vector: an ordered collection of data of the same type. > a = c(7,5,1) > a[2] [1] 5 list: an ordered collection of data of arbitrary types. > a = list(Name="Rahim",age=c(12, 23,10), Married = F) > a $Name [1] "Rahim" $age [1] 12 23 10 $Married [1] FALSE Typically, vector elements are accessed by their index (an integer), list elements by their name (a character string). List

28
Data frames Data frame is supposed to represent the typical data table that researchers come up with – like a spreadsheet. It is a rectangular table with rows and columns with same length; data within each column has the same type (e.g. number, text, logical), but different columns may have different types. Example: > a localisation tumorsize progress 1 proximal 6.3 FALSE 2 distal 8.0 TRUE 3 proximal 10.0 FALSE

29
We illustrate how to construct a data frame from the following car data. MakeModelCylinderWeightMileageType HondaCivicV4217033Sporty Chevrolet BerettaV4265526Compact FordEscortV4234533Small EagleSummitV4256033Small VolkswagenJettaV4233026Small BuickLe SabreV6332523Large MitsubishiGalantV4274525Compact DodgeGrand CaravanV6373518Van ChryslerNew YorkerV6345022Medium AcuraLegendV6326520Medium Making data frames

30
> Make <- c("Honda","Chevrolet","Ford","Eagle","Volkswagen","Buick","Mitsbusihi", + "Dodge","Chrysler","Acura") > Model <- c("Civic","Beretta","Escort","Summit","Jetta","Le Sabre","Galant", + "Grand Caravan","New Yorker","Legend") > Cylinder <-c (rep("V4",5),"V6","V4",rep("V6",3)) > Weight <- c(2170, 2655, 2345, 2560, 2330, 3325, 2745, 3735, 3450, 3265) > Mileage <- c(33, 26, 33, 33, 26, 23, 25, 18, 22, 20) > Type <- c("Sporty","Compact",rep("Small",3),"Large","Compact","Van", + rep("Medium",2))

31
Now data.frame() function combines the six vectors into a single data frame. > Car Car MakeModelCylinderWeightMileageType 1 HondaCivicV4217033Sporty 2 Chevrolet BerettaV4265526Compact 3 FordEscortV4234533Small 4 EagleSummitV4256033Small 5 VolkswagenJettaV4233026Small 6 BuickLe SabreV6332523Large 7 MitsubishiGalantV4274525Compact 8 DodgeGrand CaravanV6373518Van 9 ChryslerNew YorkerV6345022Medium 10 AcuraLegendV6326520Medium Making data frames

32
> names(Car) [1] "Make" "Model" "Cylinder“ "Weight" "Mileage" "Type" > Car[1,] Make Model Cylinder Weight Mileage Type 1 Honda Civic V4 2170 33 Sporty > Car[10,4] [1] 3265 > Car$Mileage [1] 33 26 33 33 26 23 25 18 22 20 > mean(Car$Mileage) #average mileage of the 10 vehicles [1] 25.9 > min(Car$Weight) [1] 2170 Making data frames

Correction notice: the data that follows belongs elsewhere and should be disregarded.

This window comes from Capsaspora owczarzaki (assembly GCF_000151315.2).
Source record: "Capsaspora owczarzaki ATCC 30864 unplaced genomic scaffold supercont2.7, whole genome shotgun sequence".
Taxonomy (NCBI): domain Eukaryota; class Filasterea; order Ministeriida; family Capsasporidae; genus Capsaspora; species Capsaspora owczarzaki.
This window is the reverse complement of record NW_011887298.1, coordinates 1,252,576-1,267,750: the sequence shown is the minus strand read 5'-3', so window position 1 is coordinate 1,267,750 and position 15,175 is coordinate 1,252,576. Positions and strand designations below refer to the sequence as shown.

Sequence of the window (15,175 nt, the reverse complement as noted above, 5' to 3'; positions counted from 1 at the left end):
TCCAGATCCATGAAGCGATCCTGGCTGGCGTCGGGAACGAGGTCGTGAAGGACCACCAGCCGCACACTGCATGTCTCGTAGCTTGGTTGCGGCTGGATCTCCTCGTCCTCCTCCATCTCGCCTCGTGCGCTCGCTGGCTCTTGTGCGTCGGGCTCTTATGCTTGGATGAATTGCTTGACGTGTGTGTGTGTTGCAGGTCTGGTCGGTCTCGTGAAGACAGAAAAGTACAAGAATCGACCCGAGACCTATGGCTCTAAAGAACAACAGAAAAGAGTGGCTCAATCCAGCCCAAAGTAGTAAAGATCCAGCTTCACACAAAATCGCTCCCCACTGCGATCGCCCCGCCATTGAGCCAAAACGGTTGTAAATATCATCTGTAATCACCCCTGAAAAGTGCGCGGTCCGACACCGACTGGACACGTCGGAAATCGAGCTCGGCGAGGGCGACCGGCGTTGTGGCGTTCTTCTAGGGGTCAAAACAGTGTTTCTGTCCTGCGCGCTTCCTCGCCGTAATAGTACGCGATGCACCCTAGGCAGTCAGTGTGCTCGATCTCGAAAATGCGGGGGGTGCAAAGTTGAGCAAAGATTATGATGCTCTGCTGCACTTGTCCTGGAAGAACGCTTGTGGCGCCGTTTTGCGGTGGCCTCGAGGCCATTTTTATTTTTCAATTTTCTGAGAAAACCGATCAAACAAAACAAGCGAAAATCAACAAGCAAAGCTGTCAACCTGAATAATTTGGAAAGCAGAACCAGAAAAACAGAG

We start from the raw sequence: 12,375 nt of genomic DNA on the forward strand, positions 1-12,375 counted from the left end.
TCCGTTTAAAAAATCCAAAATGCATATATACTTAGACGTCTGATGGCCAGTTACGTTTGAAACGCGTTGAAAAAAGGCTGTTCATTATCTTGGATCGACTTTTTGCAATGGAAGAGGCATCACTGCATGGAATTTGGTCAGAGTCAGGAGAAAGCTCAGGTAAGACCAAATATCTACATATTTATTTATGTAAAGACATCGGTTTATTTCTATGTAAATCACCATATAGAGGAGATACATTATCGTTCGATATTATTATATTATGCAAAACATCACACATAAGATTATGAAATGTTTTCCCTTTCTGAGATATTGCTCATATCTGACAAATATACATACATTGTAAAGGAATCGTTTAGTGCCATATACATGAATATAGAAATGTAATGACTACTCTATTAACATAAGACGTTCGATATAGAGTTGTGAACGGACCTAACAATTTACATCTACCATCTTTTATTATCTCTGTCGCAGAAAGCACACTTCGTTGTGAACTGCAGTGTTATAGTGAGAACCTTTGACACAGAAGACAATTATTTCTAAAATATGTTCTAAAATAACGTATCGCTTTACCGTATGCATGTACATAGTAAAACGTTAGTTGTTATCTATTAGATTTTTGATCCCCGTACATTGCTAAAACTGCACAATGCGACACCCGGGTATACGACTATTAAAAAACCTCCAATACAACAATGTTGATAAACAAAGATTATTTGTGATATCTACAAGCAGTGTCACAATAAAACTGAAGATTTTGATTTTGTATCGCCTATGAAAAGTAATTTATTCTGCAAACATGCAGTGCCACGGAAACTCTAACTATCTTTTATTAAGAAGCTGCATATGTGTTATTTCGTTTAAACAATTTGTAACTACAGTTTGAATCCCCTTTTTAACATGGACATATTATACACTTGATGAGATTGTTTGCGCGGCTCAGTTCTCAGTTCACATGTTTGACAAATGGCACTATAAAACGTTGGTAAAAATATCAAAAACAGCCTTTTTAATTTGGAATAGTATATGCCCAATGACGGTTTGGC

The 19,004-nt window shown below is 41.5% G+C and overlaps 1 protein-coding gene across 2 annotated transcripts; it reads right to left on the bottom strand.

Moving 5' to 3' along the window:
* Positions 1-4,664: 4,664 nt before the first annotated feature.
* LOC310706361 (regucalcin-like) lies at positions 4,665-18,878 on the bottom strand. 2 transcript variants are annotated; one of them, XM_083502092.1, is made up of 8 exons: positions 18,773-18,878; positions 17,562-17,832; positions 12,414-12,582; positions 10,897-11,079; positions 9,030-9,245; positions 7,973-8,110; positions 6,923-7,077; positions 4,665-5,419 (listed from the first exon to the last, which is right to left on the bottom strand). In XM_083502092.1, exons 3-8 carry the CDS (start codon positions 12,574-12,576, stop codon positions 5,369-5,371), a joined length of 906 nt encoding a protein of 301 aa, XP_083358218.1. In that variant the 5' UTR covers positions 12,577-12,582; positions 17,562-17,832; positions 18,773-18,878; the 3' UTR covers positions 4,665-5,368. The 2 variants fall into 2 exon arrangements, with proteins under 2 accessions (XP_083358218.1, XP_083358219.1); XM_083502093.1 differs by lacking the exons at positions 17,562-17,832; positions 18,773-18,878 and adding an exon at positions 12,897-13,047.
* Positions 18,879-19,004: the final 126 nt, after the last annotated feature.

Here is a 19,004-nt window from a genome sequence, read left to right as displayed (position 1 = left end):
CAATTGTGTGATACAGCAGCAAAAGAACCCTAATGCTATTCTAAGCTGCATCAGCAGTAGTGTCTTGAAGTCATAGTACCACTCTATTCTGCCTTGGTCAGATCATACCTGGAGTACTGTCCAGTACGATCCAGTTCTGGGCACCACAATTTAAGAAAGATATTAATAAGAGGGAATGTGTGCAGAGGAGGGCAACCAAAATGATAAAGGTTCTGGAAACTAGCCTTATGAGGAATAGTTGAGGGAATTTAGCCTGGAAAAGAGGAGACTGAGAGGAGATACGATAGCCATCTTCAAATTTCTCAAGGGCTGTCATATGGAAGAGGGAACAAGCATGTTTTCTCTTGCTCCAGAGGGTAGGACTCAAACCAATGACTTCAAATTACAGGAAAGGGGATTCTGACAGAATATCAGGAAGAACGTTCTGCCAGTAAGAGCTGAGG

33
> table(Car$Type) # gives a frequency table Compact Large Medium Small Sporty Van 2 1 2 3 1 1 > table(Car$Make, Car$Type) # Cross tabulation Compact Large Medium Small Sporty Van Acura 0 0 1 0 0 0 Buick 0 1 0 0 0 0 Chevrolet 1 0 0 0 0 0 Chrysler 0 0 1 0 0 0 Dodge 0 0 0 0 0 1 Eagle 0 0 0 1 0 0 Ford 0 0 0 1 0 0 Honda 0 0 0 0 1 0 Mitsbusihi 1 0 0 0 0 0 Volkswagen 0 0 0 1 0 0 Making data frames

34
> Make.Small <- Car$Make[Car$Type == "Small"] > summary(Car$Mileage) # gives summary statistics Min. 1st Qu. Median Mean 3rd Qu. Max. 18.00 22.25 25.50 25.90 31.25 33.00 Making data frames

35
> b = data.frame(x=rnorm(10), y=rnorm(10), z=rnorm(10)) > b x y z 1 -1.7651180 0.462309932 0.09230914 2 -0.7340731 -1.681826091 0.66648791 3 -0.4968900 1.728658405 -0.68281664 4 -1.3217873 0.307030157 0.24192745 5 -0.2070019 0.003892192 1.19591807 6 -0.9633084 0.060328696 -1.40424843 7 -1.1323626 1.079521099 1.63552915 8 -0.7301976 -1.422012899 -0.16695860 9 0.2979073 0.528152338 0.65995778 10 -0.5759655 0.655296337 -0.39156127 > cor(b) x y z x 1.0000000000 0.0007151043 0.12151913 y 0.0007151043 1.0000000000 -0.05770153 z 0.1215191317 -0.0577015345 1.00000000 > apply(b,1,var) [1] 1.42472853 1.39573092 1.80047438 0.85041478 0.57226442 0.56454121 [7] 2.14379987 0.39516798 0.03357767 0.44098693 Making data frames

36
> b = data.frame(x=rnorm(10), y=rnorm(10), z=rnorm(10)) > b x y z 1 -1.7651180 0.462309932 0.09230914 2 -0.7340731 -1.681826091 0.66648791 3 -0.4968900 1.728658405 -0.68281664 4 -1.3217873 0.307030157 0.24192745 5 -0.2070019 0.003892192 1.19591807 6 -0.9633084 0.060328696 -1.40424843 7 -1.1323626 1.079521099 1.63552915 8 -0.7301976 -1.422012899 -0.16695860 9 0.2979073 0.528152338 0.65995778 10 -0.5759655 0.655296337 -0.39156127 attach(b) lm.D9 <- lm(y ~ x)# Regression of y on x lm.D90 <- lm(weight ~ group - 1) # omitting intercept anova(lm.D9) summary(lm.D9 Making data frames

37
Data Entry using Data Editor R has a Data Editor with spreadsheet-like interface. The interface quite useful for small data sets. Suppose we want to construct a data frame based on following data RollBstat101Bstat102 47017880 47027565 47036070 47047268

38
To do this – type > result <- data.frame(Roll=integer(0), Bstat101=numeric(0), Bstat102=numeric(0)) > result <- edit(result) Then enter the data in the Data Editor and close Editor > result # To see the data > result <- edit(result) # To modify the data Data Entry using Data Editor

39
An entire data frame can be read directly with the read.table() function. # Reading data from Excel.csv File > data1 <- read.table(file= “d:/RFiles/data1.csv", header=T, sep=“,”) > data1 <- read.csv(file= “d:/RFiles/data1.csv", header=T ) > data1 # Reading data from text file data2 <- read.table(file= “d:/RFiles/data3.txt", header=T, sep=“\t” ) > data2 > attach(data1) > detach(data1) Reading data from File

40
Importing from other statistical systems Package foreign on cran provides import facilities for files produced by the following statistical software. > read.mtp # imports a `Minitab Portable Worksheet’ > read.xport # reads a file in SAS format > read.spss # reads files created by spss Package Rstreams on cran contain functions > readSfile # reads binary objects produced by S-PLUS > data.restore # reads S-PLUS data dumps (created by data.dump)

41
Thanks

Similar presentations

OK

Introduction to Programming in R Department of Statistical Sciences and Operations Research Computation Seminar Series Speaker: Edward Boone

Introduction to Programming in R Department of Statistical Sciences and Operations Research Computation Seminar Series Speaker: Edward Boone

© 2017 SlidePlayer.com Inc.

All rights reserved.

Ads by Google

Spleen anatomy and physiology ppt on cells Ppt on intelligent manufacturing Ppt on art and craft movement pottery Ppt on asp dot net project Ppt on leadership development Ppt on waves tides and ocean currents images Ppt on fire fighting training Ppt on history of olympics torch Ppt on bluetooth communication Ppt on hotel management software